As for the concert, not only did it not disappoint, it turned out to be the best gig I’d ever seen from a band I had been following religiously since my early teens. A funny thing has happened to Steve Kilbey on the road into middle age: He has transformed himself into a dynamic and expansive performer—his once-stationary demeanor giving way to long loping strides across the stage, punctuated by the occasional yoga stretch. Audiences are treated between songs to what was hitherto a closely guarded secret: his superb sense of humor. All of this does nothing to diminish his power. On the contrary, it’s electrifying to see him being himself—a new and endlessly fascinating role.
Similarly, Marty has—both literally and metaphorically—outgrown the black leather jacket and tight jeans that were his uniform in the eighties. With his long, dark beard and crinkly, graying hair, he projects a jolliness and warmth—a softening of his hard edges. A friend of mine described this as the “I don’t give a shit” phase of his career. I prefer to look at it as the “approaching Buddhahood” phase.
And what of the songs? Well, the band served up a thoroughly satisfying blend of deep album cuts (“A Month of Sundays,” “Don’t Look Back”), live staples (“You Took” and “Tantalized”), the obligatory “Under the Milky Way,” and a representative sampling from Untitled #23. Most gratifying was to see these four men who have weathered quite a few storms having such a good time together.
Is the Church on a career upswing? It appears that they may be. The ascent, like the music itself, is subtle. Nevertheless, here we are on the eve of a 30th anniversary retrospective tour, and yet I can’t shake the feeling that this train has only started.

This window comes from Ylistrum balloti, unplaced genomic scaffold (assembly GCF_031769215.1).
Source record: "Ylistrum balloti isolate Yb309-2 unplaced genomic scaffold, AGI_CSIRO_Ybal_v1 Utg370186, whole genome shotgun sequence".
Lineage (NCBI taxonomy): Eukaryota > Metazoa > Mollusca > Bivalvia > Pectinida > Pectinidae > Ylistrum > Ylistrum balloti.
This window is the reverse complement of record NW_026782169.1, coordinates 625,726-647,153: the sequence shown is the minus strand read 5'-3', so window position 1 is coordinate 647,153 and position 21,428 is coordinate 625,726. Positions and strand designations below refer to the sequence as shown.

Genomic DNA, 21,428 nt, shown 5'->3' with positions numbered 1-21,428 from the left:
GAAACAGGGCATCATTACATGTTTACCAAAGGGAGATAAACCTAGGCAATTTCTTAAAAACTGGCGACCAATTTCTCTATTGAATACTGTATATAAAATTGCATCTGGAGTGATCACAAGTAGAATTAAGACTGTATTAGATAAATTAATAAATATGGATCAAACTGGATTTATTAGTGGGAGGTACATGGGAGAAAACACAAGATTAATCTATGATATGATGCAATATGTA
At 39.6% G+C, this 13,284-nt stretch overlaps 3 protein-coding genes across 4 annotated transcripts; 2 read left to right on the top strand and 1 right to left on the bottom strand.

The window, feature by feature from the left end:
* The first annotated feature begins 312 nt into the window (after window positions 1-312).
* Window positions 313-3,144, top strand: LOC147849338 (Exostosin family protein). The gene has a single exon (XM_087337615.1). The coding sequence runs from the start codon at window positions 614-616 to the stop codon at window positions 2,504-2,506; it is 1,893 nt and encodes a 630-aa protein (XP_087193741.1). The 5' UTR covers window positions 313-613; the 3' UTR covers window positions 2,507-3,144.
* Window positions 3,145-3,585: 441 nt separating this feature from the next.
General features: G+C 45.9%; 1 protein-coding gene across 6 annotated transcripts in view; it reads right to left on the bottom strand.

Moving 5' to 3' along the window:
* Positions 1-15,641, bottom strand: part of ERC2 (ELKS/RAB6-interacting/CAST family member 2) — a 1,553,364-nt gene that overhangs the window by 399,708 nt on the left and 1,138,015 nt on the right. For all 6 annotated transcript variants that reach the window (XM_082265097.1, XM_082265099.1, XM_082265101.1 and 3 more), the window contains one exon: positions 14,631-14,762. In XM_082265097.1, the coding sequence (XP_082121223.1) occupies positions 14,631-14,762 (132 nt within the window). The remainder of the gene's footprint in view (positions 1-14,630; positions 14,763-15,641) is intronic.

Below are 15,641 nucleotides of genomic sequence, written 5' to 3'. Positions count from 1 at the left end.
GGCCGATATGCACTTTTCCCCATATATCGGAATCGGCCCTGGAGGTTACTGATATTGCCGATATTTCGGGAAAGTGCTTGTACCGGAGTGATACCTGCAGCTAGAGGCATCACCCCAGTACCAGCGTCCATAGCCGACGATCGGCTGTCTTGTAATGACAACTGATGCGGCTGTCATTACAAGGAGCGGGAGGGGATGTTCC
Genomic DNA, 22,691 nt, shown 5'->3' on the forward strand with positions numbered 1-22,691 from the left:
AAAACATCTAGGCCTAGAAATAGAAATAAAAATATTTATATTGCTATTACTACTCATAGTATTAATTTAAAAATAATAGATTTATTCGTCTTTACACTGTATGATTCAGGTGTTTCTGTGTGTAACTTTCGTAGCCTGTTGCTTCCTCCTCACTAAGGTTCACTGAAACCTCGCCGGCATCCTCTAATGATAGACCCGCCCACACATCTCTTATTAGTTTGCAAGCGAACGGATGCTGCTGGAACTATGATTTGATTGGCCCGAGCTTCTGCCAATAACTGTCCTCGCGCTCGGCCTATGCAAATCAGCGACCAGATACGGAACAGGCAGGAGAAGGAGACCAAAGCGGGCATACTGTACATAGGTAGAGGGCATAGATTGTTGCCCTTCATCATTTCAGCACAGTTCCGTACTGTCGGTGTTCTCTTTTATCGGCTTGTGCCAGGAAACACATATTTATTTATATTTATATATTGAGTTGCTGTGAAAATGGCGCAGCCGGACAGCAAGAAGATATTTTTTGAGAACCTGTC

Catch this train on their current North American tour:
2 – San Juan Capistrano, CA – Coach House
4 – San Diego, CA – Anthology
5 – Los Angeles, CA – The Roxy
6 – San Francisco, CA – Great American Music Hall
8 – Portland, OR – Mississippi Studios
9 – Seattle, WA – The Showbox
13 – Minneapolis, MN – Fine Line Music Café
14 – Madison, WI – Majestic Theatre
15 – Chicago, IL – Park West
17 – Cleveland, OH – The Winchester Tavern and Music Hall
18 – Ferndale, MI – The Magic Bag Theatre
19 – Pittsburgh, PA – Club Café
21 – Somerville, MA (Boston) – Arts At The Armory
22 – NYC, NY – City Winery
23 – Bay Shore, NY (Long Island) – Boulton Center for the Performing Arts
24 – Sellersville, PA (Philadelphia) – Sellersville Theatre
25 – Falls Church, VA (DC) – State Theatre
27 – Annapolis, MD – Rams Head On Stage
28 – Norfolk, VA – The Norva Theatre
29 – Raleigh, NC – Lincoln Theatre
30 – Charlotte, NC – McGlohon Theater at Spirit Square
1 – Atlanta, GA – Center Stage
Be sure to see the superb video created by Autumn Andel, whose photos grace this article, for Steve Kilbey & Martin Kennedy “All Is One”